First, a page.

.. A big question is whether Flynn discussed such important policy matters with the Russians without the knowledge of the president-elect.
.. Trump tweeted: “Great move on delay (by V. Putin)—I always knew he was very smart!”
.. Brennan testified he was worried that the Russians may even have recruited some Americans to cooperate with their effort to tilt the election.
.. Intelligence analysts picked up conversations by Russians in which they bragged that they’d cultivated Flynn and Manafort and believed they would be useful for influencing Trump. (This doesn’t prove guilt on the part of either man.)
.. Laurence Tribe is gathering what he believes are impeachable offenses committed by Trump.2
.. Tribe sees Trump flouting the constitutional ban on accepting “emoluments”—
.. Trump’s firing of Comey for, as he ultimately admitted, “this Russia thing.”
.. Trump’s saying to Russia’s foreign minister Sergey Lavrov and to Ambassador Kislyak, of firing Comey: “I faced great pressure because of Russia. That’s taken off.”
.. There were also Trump’s efforts very early in the administration to get Comey to pledge “loyalty” to him
.. In another form of pressure, Trump asked Comey when the FBI would announce that he wasn’t under investigation. Comey didn’t respond.
.. Before it was revealed that Comey had taken notes of their conversations, Trump made a not-very-veiled threat that Comey “better hope that there are no ‘tapes’ of our conversations.”
.. Where are all the leaks coming from? Many Republicans want to make this the issue rather than what the leaks reveal, but the fact that they keep coming is a sign of the state of near collapse of the White House staff.
.. It’s not an exaggeration to say that Trump has the most unhappy staff ever, with some feeling a higher duty to warn the public about what they see as a danger to the country.
.. Trump is a nearly impossible person to work for:
  • he screams at his staff when they tell him something he doesn’t want to hear;
  • he screams at them as he watches television news for hours on end and sees stories about himself that he doesn’t like, which is most of them.

.. Leaks are also being made by the intelligence community, many of whom see Trump as a national menace.

.. McMaster has yet to recover his reputation from having emphatically refuted things the Post story didn’t say.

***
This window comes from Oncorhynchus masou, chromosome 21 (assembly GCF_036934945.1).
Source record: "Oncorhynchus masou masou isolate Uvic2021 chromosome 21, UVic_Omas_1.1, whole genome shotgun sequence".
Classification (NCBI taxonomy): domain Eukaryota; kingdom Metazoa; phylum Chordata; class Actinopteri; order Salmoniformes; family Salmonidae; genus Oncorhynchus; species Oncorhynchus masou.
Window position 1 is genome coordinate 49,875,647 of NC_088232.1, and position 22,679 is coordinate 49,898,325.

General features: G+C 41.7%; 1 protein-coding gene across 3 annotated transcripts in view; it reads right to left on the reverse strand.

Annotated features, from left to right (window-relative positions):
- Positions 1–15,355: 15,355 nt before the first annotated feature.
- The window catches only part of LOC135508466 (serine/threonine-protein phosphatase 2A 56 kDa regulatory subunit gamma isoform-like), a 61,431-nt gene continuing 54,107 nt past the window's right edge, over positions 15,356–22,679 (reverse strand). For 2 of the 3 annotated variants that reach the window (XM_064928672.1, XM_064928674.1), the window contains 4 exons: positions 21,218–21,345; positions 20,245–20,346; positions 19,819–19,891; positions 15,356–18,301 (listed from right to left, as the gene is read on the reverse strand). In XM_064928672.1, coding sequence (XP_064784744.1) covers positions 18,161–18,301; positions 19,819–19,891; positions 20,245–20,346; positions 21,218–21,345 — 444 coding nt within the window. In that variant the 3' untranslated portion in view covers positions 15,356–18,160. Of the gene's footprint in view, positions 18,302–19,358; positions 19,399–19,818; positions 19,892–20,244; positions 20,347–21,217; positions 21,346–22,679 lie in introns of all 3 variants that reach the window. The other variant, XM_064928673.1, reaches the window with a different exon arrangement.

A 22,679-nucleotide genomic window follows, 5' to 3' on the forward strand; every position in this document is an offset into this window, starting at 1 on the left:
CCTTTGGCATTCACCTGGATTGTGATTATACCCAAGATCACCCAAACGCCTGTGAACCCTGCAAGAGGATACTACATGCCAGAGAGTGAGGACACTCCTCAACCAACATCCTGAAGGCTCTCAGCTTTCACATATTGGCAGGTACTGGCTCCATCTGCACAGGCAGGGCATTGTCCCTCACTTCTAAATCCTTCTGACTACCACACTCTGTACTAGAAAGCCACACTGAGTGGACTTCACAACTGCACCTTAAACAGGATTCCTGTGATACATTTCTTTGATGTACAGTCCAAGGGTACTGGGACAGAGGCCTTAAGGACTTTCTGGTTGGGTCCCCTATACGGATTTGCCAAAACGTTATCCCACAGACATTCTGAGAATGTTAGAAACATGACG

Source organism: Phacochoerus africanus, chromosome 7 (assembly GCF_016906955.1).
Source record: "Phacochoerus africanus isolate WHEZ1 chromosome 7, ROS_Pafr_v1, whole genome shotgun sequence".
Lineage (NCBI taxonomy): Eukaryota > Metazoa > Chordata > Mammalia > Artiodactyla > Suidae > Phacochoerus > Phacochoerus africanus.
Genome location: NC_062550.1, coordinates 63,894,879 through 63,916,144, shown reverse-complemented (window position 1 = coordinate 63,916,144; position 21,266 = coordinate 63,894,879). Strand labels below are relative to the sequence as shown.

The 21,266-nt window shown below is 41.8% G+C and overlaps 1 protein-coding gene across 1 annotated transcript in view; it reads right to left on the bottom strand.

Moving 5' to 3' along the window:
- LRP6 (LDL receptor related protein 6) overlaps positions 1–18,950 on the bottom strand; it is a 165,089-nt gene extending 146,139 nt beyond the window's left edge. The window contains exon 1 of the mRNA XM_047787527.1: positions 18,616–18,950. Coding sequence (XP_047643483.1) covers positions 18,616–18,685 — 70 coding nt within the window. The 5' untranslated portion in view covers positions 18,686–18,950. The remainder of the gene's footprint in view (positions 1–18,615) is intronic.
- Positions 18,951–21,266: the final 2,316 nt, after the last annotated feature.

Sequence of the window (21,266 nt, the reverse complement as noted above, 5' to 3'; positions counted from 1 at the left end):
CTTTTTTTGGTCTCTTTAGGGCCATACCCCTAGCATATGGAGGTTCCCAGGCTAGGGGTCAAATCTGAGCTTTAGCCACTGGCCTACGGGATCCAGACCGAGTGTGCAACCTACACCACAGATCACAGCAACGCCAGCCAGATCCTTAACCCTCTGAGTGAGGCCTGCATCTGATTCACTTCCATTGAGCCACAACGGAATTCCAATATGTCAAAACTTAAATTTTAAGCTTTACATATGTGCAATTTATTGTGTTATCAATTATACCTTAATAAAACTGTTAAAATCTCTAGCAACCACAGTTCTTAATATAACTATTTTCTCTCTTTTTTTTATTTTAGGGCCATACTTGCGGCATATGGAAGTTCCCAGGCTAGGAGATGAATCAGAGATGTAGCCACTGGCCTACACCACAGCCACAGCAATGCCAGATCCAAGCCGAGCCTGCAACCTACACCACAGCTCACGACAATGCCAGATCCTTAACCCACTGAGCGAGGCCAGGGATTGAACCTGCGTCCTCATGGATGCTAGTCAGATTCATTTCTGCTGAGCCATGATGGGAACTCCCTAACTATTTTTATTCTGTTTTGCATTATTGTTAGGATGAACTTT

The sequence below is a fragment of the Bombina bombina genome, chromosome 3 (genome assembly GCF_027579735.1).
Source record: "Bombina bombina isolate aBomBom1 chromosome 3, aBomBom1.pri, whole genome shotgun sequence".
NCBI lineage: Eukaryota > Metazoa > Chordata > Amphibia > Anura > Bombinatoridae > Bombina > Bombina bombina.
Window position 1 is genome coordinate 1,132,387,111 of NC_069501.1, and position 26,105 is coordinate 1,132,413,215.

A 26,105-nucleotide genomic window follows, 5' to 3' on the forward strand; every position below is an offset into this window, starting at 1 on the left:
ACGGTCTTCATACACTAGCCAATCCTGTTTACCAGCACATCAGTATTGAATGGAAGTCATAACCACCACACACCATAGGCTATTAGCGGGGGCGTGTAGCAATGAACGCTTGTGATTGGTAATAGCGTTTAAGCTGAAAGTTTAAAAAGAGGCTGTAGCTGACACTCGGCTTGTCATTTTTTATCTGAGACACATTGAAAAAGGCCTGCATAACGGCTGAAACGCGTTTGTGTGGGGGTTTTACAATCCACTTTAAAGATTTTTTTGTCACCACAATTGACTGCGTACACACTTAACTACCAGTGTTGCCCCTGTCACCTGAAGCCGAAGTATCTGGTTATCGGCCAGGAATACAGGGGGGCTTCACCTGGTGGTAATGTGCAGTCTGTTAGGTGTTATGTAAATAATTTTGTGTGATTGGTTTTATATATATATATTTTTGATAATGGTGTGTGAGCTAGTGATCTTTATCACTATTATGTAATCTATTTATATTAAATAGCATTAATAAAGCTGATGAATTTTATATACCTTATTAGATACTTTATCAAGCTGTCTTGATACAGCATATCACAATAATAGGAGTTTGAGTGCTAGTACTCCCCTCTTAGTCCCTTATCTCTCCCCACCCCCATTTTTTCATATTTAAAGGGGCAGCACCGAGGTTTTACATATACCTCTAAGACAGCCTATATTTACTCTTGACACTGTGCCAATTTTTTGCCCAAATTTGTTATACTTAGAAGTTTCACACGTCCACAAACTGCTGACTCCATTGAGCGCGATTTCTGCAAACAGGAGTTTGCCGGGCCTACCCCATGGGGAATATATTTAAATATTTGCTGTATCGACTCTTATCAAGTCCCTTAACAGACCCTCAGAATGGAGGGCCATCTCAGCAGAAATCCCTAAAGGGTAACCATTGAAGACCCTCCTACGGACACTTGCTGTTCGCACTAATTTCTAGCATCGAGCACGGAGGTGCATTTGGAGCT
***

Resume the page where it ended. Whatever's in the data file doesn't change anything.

.. Trump’s reckless act is believed to have endangered the life of an Israeli intelligence asset who had been planted among ISIS forces, something extremely hard to pull off.

.. Rosenstein found himself in a meeting with Trump and Attorney General Jeff Sessions (who had supposedly recused himself from any dealings on the campaign and the Russia matter) and under pressure to write a memo expressing his own strong negative views of how Comey had handled Hillary Clinton’s e-mail case. The choices before Rosenstein were to write the report, knowing that Comey was going to be fired anyway, or refuse to and resign or be fired. Then what use could he be?

.. he spoke melodramatically of his anguish in having to decide between two choices: to “speak” or to “conceal.” But many observers believed that he had a third choice: quietly to get a warrant and check out some of the e-mails that had traveled from Clinton’s laptop to her close aide Huma Abedin’s to that of Abedin’s then-husband Anthony Weiner before reopening an investigation, much less announcing one and perhaps affect the outcome of the election.

.. Comey’s testimony also angered Democrats by wildly exaggerating the number of Clinton’s e-mails that had landed on Weiner’s laptop—“hundreds and thousands,” he said, when actually there had been just a handful.

.. Comey’s comment that the thought that his actions may have affected the election made him “mildly nauseous” enraged Trump.

.. Everyone who hewed to the White House line that the firing had been based on Rosenstein’s memo, including Pence, was now embarrassed and lost credibility with the press and the public.

.. the respected Cook Report anticipates substantial Republican losses in the House. Republicans are starting to panic.

..Their challenge is how to overcome the twin blights of

  1. Trump’s chaotic governing and
  2. his lack of achievements on Capitol Hill

.. unlike Nixon, he can also make use of social media, Fox News, and friendly talk shows to keep them loyal.

.. Trump is, for all his deep flaws, in some ways a cannier politician than Nixon; he knows how to lie to his people to keep them behind him.

.. The critical question is: When, or will, Trump’s voters realize that he isn’t delivering on his promises,

  • that his health care and tax proposals will help the wealthy at their expense,
  • that he isn’t producing the jobs he claims?
  • His proposed budget would slash numerous domestic programs, such as food stamps, that his supporters have relied on heavily. (One wonders if he’s aware of this part of his constituency.)